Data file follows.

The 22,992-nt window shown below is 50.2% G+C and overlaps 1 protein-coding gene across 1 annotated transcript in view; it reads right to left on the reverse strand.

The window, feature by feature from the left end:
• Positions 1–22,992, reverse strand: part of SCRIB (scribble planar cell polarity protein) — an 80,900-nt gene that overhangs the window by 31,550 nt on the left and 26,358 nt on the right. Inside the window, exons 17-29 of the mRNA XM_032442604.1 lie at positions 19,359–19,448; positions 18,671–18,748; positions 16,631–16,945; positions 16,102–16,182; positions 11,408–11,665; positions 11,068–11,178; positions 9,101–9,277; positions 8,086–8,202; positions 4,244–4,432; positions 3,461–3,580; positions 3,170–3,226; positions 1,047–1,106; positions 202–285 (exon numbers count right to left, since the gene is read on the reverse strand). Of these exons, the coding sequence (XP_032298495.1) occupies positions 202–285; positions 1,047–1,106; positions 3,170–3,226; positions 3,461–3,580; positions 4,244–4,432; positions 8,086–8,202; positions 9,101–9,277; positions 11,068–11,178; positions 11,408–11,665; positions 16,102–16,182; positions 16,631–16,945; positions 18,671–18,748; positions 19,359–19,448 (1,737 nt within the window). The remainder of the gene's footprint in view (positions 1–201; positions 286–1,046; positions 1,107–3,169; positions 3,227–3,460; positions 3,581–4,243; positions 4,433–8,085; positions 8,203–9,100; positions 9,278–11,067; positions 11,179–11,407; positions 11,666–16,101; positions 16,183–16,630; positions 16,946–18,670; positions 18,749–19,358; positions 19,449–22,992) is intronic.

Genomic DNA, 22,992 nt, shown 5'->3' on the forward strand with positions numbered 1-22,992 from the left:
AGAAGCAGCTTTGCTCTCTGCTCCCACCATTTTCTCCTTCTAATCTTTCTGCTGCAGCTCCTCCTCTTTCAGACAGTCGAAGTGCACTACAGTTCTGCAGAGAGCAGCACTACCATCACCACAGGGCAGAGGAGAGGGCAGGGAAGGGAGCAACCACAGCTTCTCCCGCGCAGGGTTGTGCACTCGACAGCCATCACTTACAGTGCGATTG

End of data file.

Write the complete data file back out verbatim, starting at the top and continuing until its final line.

The 22,992-nt window shown below is 50.2% G+C and overlaps 1 protein-coding gene across 1 annotated transcript in view; it reads right to left on the reverse strand.

The window, feature by feature from the left end:
• Positions 1–22,992, reverse strand: part of SCRIB (scribble planar cell polarity protein) — an 80,900-nt gene that overhangs the window by 31,550 nt on the left and 26,358 nt on the right. Inside the window, exons 17-29 of the mRNA XM_032442604.1 lie at positions 19,359–19,448; positions 18,671–18,748; positions 16,631–16,945; positions 16,102–16,182; positions 11,408–11,665; positions 11,068–11,178; positions 9,101–9,277; positions 8,086–8,202; positions 4,244–4,432; positions 3,461–3,580; positions 3,170–3,226; positions 1,047–1,106; positions 202–285 (exon numbers count right to left, since the gene is read on the reverse strand). Of these exons, the coding sequence (XP_032298495.1) occupies positions 202–285; positions 1,047–1,106; positions 3,170–3,226; positions 3,461–3,580; positions 4,244–4,432; positions 8,086–8,202; positions 9,101–9,277; positions 11,068–11,178; positions 11,408–11,665; positions 16,102–16,182; positions 16,631–16,945; positions 18,671–18,748; positions 19,359–19,448 (1,737 nt within the window). The remainder of the gene's footprint in view (positions 1–201; positions 286–1,046; positions 1,107–3,169; positions 3,227–3,460; positions 3,581–4,243; positions 4,433–8,085; positions 8,203–9,100; positions 9,278–11,067; positions 11,179–11,407; positions 11,666–16,101; positions 16,183–16,630; positions 16,946–18,670; positions 18,749–19,358; positions 19,449–22,992) is intronic.

Genomic DNA, 22,992 nt, shown 5'->3' on the forward strand with positions numbered 1-22,992 from the left:
AGAAGCAGCTTTGCTCTCTGCTCCCACCATTTTCTCCTTCTAATCTTTCTGCTGCAGCTCCTCCTCTTTCAGACAGTCGAAGTGCACTACAGTTCTGCAGAGAGCAGCACTACCATCACCACAGGGCAGAGGAGAGGGCAGGGAAGGGAGCAACCACAGCTTCTCCCGCGCAGGGTTGTGCACTCGACAGCCATCACTTACAGTGCGATTG